CRUEL and ruthless raiders have wrecked Michelle Gray’s life for the princely sum of £10.

That’s all masked intruders got away with after smashing their way into the village tearoom that had been her dream come true.

But this was the third attack on the cafe and Post Office Michelle has been running in Thurgoland.

And it was the straw that broke the camel’s back. Enough was enough.

Now, fearful and lacking confidence, she and her husband, Duncan, have put the property up for sale - leaving the rural community without a Post Office and what had become a popular social hub.

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The community has been left stunned by what has happened.

Parish Council chairman Bob Blythe said: “I know I speak for everyone when I say what a shame this is.”

Michelle herself says she feels ‘guilty’ for letting people down by selling up.

It was nearly two years ago that Michelle and Duncan embarked on their dream of running a village Post Office, linked to a tearoom/cafe. The previous autumn, they had relocated from East Anglia to be near family in Wombwell.

They refurbished the premises in Roper Lane and in March 2018 launched the Copper Kettle.

But there was drama even on the day of the official opening when intruders tried to get into the house during the early hours. Michelle was jolted but didn’t want to say too much for fear of attracting more attention from the wrong quarters.

In the months that followed, the cafe and branch went from strength to strength and Michelle was named as a top performer in the 2018 Post Office retail sales awards.

Then on August 3 this year, masked men got in and put a knife to her face. Michelle screamed for Duncan and the raiders fled empty-handed.

“They had tried to get money which was why I was threatened,” she said. “That just ruined me. We decided after several weeks of soul-searching that enough was enough. It was too dangerous to stay. We live on the premises and twice we had been threatened.”

Reluctantly, the couple put their property up for sale.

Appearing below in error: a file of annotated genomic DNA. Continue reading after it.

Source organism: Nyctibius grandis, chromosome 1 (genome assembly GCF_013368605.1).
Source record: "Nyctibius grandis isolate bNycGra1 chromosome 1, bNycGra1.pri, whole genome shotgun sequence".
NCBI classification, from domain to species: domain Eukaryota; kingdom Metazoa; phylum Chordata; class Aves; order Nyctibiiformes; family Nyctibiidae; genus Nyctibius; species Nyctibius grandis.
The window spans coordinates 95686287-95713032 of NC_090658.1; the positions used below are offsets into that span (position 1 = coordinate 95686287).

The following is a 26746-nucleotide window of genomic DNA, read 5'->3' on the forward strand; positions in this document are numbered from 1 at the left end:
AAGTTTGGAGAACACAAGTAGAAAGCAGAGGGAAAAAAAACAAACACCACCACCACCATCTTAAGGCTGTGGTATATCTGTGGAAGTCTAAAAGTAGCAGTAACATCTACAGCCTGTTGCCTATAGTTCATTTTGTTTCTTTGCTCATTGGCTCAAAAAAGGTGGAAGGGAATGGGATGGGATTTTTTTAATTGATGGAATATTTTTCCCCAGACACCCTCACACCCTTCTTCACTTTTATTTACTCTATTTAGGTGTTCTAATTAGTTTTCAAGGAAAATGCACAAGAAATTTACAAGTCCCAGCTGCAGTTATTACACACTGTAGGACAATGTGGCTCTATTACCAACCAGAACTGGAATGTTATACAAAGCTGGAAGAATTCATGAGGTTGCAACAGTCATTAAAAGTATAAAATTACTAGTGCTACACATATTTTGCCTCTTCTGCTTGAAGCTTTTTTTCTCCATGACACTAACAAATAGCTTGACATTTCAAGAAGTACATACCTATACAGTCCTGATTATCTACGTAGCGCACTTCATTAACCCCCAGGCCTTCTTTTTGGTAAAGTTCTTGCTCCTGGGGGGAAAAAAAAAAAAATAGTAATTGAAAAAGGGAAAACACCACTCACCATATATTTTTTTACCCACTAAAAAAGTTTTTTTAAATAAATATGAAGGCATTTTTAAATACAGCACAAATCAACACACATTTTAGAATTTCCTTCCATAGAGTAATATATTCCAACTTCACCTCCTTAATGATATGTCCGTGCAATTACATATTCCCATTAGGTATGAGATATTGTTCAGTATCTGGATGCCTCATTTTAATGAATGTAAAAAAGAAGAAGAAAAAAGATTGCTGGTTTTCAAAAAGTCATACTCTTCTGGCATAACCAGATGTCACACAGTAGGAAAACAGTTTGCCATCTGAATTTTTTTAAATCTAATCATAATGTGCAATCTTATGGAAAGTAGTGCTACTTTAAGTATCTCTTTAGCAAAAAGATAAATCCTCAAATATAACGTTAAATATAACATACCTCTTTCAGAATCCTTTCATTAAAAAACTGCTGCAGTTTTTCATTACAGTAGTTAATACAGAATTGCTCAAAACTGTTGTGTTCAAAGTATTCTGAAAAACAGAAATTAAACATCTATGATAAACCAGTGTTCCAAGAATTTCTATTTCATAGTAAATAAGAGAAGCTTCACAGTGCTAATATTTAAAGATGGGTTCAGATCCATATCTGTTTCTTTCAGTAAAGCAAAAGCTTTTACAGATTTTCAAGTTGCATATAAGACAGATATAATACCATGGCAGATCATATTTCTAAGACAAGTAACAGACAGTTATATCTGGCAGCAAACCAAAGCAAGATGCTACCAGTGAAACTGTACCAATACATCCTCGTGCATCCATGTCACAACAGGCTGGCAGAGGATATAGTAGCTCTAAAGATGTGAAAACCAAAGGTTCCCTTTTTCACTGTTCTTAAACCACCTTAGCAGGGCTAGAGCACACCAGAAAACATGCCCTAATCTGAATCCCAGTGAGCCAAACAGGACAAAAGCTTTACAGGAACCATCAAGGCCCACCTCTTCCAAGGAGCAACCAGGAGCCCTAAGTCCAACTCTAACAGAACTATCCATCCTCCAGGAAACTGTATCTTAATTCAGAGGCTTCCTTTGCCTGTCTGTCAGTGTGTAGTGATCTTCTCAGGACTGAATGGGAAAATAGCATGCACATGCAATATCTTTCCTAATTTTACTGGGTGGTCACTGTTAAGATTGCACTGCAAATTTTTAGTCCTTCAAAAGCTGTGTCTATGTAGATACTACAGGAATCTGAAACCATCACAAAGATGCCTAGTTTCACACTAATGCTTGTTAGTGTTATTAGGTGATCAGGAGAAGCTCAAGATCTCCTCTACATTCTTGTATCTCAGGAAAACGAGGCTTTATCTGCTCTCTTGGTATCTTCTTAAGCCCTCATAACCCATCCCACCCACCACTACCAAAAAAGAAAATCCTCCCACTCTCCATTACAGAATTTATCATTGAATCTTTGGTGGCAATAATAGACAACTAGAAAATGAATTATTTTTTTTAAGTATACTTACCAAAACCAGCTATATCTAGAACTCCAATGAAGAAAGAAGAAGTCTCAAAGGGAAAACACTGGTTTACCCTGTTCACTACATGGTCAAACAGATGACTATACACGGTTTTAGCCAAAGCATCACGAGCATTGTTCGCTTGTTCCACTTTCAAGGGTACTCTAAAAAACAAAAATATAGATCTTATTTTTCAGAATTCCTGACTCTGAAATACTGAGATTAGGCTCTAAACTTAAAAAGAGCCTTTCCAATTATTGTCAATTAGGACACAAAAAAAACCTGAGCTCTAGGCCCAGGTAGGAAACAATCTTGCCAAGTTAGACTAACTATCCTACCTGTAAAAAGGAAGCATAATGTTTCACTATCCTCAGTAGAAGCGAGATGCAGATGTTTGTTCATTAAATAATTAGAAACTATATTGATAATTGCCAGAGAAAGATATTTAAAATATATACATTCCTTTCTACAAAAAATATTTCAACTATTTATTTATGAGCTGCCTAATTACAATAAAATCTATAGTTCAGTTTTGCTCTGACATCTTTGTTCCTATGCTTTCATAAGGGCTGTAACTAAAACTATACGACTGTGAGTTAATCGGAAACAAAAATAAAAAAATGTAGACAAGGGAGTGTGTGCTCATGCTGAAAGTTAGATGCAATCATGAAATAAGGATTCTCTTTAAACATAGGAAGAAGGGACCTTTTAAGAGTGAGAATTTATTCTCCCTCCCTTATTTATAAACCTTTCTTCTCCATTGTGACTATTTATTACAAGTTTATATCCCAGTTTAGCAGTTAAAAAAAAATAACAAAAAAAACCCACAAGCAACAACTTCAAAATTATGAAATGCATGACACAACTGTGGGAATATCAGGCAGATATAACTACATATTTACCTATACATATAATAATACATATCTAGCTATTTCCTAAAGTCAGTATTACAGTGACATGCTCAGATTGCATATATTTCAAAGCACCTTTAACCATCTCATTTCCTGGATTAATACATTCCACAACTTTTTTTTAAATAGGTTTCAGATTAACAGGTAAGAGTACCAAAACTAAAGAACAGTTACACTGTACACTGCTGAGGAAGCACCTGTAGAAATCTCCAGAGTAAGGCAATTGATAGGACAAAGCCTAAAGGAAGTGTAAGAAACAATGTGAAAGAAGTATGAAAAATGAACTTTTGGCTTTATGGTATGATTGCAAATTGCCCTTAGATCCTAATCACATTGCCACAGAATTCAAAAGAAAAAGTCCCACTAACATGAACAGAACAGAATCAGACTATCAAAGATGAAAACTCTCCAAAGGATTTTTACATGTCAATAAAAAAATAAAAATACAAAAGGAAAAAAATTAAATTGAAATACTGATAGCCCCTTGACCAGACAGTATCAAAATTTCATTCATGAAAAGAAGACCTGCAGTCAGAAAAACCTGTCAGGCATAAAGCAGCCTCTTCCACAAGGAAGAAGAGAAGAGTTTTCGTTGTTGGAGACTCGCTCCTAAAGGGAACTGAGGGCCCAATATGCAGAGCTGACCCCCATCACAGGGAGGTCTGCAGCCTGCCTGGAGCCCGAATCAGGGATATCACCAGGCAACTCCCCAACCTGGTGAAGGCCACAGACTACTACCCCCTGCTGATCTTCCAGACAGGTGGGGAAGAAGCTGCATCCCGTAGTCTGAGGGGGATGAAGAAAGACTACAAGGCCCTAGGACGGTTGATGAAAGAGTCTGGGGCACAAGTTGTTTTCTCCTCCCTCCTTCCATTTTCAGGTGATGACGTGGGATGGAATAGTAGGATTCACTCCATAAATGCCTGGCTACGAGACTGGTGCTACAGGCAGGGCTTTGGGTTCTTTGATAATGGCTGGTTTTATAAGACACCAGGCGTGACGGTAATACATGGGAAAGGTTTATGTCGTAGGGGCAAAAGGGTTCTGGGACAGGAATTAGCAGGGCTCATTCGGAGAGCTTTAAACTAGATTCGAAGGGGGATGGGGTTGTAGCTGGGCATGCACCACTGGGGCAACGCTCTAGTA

Then, unbelievably, masked men struck again - almost three months to the day since the previous attack. Arriving after the tearoom had closed, they kicked in the door.

“Two tried to get money and one was guarding the door,” said Michelle. “Another man was in a getaway car across the road.

“They took £10. That’s all there was. They ruined our lives for £10. This was the straw that broke the camel’s back.

“We contacted Post Office who agreed we could close the branch straight away. So Thurgoland Post Office no longer operates from here.

“The Post Office are looking to see what temporary arrangements can be made so the community does not lose out. And an outreach service is possible. They have taken immediate steps towards finding a permanent solution.”

Michelle hasn’t been able to reopen the tearoom because she doesn’t have a front door. But she hopes to have the popular cafe back in business on Monday.

“We will then run it until such time as we sell the property,” she said.

“It should have been a wonderful dream come true. Utterly. And it has been taken from us by these three events,” she said.

Two suspects relating to the knife incident are on remand while other suspects are still being sought by police.

Michelle said it had ‘knocked the stuffing’ out of her, but the community has been ‘wonderful’.

“I know there will be a lot of people with limited availability to transport concerned about losing their post office and I can only apologise.

“There was nothing more we could do. We had CCTV and an alarm and it still happened.

“After the August attack I became a nervous wreck. If someone came to the door that I didn’t know I had palpitations. I felt it would happen again but not so soon.

“It has destroyed me. I have no confidence. I’m not the person I used to be.

“But the real sadness I feel is that the tearoom had become what I always wanted it to be. It was getting more and more popular.

“It was a hub for the village. They have tried to take it away but I will keep it open as long as I can. I just can’t live here any longer.

“I thank the community for their kindness. The flowers, cards and hugs and social media support.”